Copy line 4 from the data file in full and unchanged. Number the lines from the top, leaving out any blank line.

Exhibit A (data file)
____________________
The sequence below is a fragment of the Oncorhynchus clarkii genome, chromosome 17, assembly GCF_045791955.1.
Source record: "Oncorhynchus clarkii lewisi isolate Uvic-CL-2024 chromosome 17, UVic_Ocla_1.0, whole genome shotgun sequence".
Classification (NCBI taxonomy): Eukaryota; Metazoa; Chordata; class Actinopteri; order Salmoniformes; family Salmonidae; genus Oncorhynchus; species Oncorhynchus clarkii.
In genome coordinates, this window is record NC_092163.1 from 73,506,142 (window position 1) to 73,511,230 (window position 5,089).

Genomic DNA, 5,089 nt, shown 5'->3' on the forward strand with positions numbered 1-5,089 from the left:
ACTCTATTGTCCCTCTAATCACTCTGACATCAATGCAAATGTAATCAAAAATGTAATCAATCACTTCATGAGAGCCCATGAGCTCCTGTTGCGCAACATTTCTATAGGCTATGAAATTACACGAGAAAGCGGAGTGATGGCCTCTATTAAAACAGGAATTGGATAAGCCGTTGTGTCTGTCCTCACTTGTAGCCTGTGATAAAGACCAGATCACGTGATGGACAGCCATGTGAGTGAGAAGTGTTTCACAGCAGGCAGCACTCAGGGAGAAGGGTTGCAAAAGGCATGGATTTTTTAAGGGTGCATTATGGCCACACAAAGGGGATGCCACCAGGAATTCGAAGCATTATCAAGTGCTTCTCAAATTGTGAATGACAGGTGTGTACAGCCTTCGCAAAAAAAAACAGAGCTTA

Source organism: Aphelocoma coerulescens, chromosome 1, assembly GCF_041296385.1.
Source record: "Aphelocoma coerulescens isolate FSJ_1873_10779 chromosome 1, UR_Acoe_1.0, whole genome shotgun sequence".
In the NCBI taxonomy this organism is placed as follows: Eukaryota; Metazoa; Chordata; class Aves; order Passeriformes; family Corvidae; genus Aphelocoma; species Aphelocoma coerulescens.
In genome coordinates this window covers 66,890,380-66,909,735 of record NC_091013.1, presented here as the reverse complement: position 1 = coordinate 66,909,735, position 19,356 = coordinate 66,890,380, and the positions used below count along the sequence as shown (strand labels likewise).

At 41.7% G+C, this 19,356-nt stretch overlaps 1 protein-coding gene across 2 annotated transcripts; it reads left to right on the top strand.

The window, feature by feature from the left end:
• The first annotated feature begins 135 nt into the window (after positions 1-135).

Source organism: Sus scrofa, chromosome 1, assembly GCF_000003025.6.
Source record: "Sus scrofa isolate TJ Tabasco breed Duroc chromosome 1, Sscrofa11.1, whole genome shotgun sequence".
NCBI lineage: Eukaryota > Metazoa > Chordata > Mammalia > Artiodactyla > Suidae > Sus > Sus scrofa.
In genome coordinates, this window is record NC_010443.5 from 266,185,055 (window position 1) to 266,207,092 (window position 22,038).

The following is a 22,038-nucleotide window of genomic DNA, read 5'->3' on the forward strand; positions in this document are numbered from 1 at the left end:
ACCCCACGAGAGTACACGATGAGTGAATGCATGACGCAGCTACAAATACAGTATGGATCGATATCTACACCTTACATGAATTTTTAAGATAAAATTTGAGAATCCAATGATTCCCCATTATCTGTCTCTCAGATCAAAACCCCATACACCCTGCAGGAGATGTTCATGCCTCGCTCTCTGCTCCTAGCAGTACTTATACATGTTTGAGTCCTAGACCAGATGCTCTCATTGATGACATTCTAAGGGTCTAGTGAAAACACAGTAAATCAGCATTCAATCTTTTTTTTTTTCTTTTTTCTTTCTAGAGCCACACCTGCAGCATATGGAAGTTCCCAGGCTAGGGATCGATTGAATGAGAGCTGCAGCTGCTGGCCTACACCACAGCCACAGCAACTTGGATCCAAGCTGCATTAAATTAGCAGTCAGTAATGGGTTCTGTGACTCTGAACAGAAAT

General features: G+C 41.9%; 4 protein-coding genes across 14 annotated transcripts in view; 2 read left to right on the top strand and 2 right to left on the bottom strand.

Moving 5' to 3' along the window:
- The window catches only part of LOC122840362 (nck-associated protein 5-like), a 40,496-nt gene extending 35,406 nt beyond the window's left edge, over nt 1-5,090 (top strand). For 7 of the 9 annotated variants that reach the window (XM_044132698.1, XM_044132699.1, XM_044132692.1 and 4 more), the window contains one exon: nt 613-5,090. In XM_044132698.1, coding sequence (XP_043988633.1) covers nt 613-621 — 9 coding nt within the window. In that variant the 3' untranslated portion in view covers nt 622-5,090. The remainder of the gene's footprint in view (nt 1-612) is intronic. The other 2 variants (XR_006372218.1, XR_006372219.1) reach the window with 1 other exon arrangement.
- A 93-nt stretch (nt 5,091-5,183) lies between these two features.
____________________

In genome coordinates, this window is record NC_092163.1 from 73,506,142 (window position 1) to 73,511,230 (window position 5,089).